On June 15, a 62-year-old man died of COVID-19 in the senior citizen barracks in a Delhi prison in Mandoli. Twenty-two inmates tested positive thereafter. One positive inmate’s bail application, moved while he was in ICU, was denied. Several ailing or elderly undertrials are denied bail due to the gravity of their offence, as the contagion reportedly sweeps through several prisons. Yet undertrials account for nearly 70 per cent of India’s prison population.
By the Supreme Court’s own admission, prisons are overcrowded and potential hotbeds of COVID-19. High Power Committees (HPC) created in each state interpreted the SC’s orders as a direction for creating a classification on the basis of offence and sentence. These HPCs have not adopted a prisoner-centric approach even towards terminally ill, pregnant and lactating women, foreigners, the elderly or disabled, or the undertrials who are in prison for years. In Delhi, all foreigners, who are largely South Asians and Blacks, are excluded from the HPC’s classification as deserving of interim bail, irrespective of offence or sentence, even though Article 21 protects all persons. Nor are women treated as a class.
From news reports, we know that at least two pregnant inmates were in Delhi prisons, and eight in Maharashtra prisons. A pregnant inmate in a Thane jail was infected by COVID-19. Yet, pregnant and lactating women inmates are not treated as a class deserving preferential treatment by the HPC. We might do well to remember the abject loss faced by a woman undertrial in 2011. Tanuja Gnanadurai alias Sonia Mann was coerced to undergo a premature delivery in the prison, and her baby died of injury from an unassisted delivery. This inhuman and cruel treatment has not been accounted for in our legal history.
In Delhi, Safoora Zargar was given bail on humanitarian grounds, on the condition that this should not be considered a precedent, after the state opposed her bail three times. This was a welcome concession even if humanity towards all pregnant inmates was not held to be a legal precedent. Yet it is this government’s own Ministry of Women and Child Development which recommended in 2018 that, “pregnant women should be given bail to facilitate childbirth outside the prison”. The National Commission of Women’s advisory (2020) recommended that women undertrials who are charged with life or death should also be given bail.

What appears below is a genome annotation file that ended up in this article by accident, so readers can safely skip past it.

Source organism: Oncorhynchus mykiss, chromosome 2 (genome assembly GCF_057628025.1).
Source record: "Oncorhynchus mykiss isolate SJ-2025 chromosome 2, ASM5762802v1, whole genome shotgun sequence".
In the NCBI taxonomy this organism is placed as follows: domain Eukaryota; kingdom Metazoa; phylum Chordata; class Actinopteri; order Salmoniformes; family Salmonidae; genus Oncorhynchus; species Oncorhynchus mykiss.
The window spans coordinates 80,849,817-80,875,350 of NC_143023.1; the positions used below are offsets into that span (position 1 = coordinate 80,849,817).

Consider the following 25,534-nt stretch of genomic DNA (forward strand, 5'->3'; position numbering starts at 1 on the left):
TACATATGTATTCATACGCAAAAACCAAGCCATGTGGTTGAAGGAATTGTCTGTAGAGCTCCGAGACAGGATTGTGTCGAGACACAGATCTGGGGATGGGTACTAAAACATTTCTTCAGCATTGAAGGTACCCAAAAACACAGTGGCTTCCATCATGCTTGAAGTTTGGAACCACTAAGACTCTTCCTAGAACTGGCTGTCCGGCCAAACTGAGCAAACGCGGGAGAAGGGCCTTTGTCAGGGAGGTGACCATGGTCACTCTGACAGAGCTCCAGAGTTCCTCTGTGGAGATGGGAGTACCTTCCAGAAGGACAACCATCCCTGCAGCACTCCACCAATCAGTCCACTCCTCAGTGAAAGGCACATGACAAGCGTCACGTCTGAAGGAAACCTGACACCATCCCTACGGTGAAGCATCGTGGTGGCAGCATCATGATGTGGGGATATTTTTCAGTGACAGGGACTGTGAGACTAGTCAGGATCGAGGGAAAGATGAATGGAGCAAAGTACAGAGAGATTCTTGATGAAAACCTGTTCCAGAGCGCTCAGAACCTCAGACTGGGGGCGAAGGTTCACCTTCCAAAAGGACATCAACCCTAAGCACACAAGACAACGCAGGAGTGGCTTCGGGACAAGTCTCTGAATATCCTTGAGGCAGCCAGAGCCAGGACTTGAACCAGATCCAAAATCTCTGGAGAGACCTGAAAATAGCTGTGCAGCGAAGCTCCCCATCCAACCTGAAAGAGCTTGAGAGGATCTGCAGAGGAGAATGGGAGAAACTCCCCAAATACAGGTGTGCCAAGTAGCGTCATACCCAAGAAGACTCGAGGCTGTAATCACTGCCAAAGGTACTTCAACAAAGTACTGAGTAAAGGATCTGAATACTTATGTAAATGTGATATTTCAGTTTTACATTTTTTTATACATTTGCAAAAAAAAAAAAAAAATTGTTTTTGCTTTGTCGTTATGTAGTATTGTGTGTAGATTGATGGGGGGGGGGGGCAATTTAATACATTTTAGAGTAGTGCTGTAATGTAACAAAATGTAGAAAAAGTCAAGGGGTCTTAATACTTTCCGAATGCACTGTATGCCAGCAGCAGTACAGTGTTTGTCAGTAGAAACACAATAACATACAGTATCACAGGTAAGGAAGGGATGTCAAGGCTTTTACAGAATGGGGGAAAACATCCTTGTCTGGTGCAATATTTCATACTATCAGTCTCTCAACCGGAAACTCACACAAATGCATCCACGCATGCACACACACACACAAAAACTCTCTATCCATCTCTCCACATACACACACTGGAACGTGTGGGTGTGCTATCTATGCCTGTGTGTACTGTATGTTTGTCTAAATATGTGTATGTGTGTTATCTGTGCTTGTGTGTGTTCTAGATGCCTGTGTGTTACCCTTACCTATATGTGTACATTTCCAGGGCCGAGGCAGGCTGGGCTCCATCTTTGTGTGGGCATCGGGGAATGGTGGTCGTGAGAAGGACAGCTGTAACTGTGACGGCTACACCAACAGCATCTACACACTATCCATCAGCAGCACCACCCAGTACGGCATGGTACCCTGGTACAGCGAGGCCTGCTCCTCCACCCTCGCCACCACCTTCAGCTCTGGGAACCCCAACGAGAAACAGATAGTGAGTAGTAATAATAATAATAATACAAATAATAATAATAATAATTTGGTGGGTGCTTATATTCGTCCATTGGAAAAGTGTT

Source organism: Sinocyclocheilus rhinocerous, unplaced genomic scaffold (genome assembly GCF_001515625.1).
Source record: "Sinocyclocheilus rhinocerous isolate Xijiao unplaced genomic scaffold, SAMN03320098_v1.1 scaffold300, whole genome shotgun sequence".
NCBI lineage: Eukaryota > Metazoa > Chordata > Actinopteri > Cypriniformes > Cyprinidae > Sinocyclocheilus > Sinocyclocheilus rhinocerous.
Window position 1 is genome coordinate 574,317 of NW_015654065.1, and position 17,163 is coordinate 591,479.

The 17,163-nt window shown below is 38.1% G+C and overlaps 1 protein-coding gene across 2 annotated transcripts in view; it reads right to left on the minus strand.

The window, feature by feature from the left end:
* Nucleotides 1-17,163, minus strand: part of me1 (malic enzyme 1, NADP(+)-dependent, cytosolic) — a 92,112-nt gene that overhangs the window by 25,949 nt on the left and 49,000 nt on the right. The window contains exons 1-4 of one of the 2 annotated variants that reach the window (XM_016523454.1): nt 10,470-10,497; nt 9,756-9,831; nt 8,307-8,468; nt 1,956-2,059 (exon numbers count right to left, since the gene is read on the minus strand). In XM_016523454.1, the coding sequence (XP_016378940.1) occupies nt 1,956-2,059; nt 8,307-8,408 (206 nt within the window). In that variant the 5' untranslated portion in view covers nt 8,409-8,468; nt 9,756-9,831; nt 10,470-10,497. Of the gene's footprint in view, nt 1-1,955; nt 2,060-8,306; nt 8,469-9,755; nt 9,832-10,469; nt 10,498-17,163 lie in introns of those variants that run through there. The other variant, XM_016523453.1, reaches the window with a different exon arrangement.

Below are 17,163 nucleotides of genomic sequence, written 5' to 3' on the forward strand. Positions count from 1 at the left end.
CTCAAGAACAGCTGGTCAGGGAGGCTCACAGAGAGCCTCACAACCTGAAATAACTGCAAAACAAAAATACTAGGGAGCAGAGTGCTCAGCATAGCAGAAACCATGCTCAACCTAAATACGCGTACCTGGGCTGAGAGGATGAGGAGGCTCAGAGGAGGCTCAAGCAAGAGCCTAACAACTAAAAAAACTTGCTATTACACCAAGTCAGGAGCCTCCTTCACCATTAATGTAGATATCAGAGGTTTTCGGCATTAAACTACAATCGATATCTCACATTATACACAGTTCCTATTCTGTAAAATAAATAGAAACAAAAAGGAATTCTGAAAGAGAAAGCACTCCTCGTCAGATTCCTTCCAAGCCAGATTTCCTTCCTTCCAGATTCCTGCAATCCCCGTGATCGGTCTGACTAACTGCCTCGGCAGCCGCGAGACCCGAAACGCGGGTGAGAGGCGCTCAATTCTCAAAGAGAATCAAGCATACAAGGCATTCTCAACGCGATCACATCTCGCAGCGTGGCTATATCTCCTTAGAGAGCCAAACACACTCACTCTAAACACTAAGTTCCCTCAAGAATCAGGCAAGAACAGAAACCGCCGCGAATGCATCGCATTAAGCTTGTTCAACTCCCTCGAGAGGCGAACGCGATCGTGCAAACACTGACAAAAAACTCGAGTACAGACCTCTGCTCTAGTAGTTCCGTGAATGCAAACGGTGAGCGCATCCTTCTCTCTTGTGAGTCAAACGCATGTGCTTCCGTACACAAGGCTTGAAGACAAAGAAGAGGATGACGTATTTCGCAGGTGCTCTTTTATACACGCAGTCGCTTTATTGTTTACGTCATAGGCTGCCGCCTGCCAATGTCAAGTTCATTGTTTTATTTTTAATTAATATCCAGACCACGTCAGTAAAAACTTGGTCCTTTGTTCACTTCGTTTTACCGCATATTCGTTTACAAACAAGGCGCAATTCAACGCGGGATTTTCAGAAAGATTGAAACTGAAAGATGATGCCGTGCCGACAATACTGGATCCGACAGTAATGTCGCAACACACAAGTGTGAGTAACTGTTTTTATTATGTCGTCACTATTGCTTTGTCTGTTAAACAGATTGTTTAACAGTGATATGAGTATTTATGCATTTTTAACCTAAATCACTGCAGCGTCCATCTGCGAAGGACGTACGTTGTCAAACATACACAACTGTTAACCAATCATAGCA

Custodial childbirth and incarcerated pregnancy is a specific form of cruel, inhuman and degrading punishment. It is harm inflicted on women as women. Hence, imprisoning women under trials also violates Rule 24 of the UN’s Rules for the Treatment of Women Prisoners, which holds that, “non-custodial means should be preferred for pregnant women during the pre-trial phase”.
The application of the Disaster Management Act, 2005 (DMA) means that Section 61 is operative. It says, “while providing compensation and relief to the victims of disaster, there shall be no discrimination on the ground of sex, caste, community, descent or religion”. Prisons are “affected areas”, and relief and compensation to prisoners is a statutory obligation. The HPC classification needs urgent review to ensure there is no discrimination as per the DMA. Women, children, senior citizens, gender and sexual minorities, Dalits, religious minorities and the disabled must be treated as custodial minorities. Strangely, the government’s COVID policy that specifically identifies senior citizens, the co-morbid, pregnant, lactating women as high-risk populations is silent on prison inmates.
Is the disaster law only meant to arrest and incarcerate scores of people under Sections 51 to 60 of the DMA, read with Section 188 of the IPC? Must the rights framework that limits state excess and binds state action be suspended? In violation of the non-discrimination clause of the disaster law, many undertrials are constructed as “undeserving” and condemned to inhuman, cruel and degrading treatment. A moratorium should be pronounced on fresh arrests, remand and custodial measures to ensure that jail is truly the exception for undertrials.
Baxi is associate professor, Centre for the Study of Law and Governance, JNU, and Singh is a Delhi-based feminist researcher
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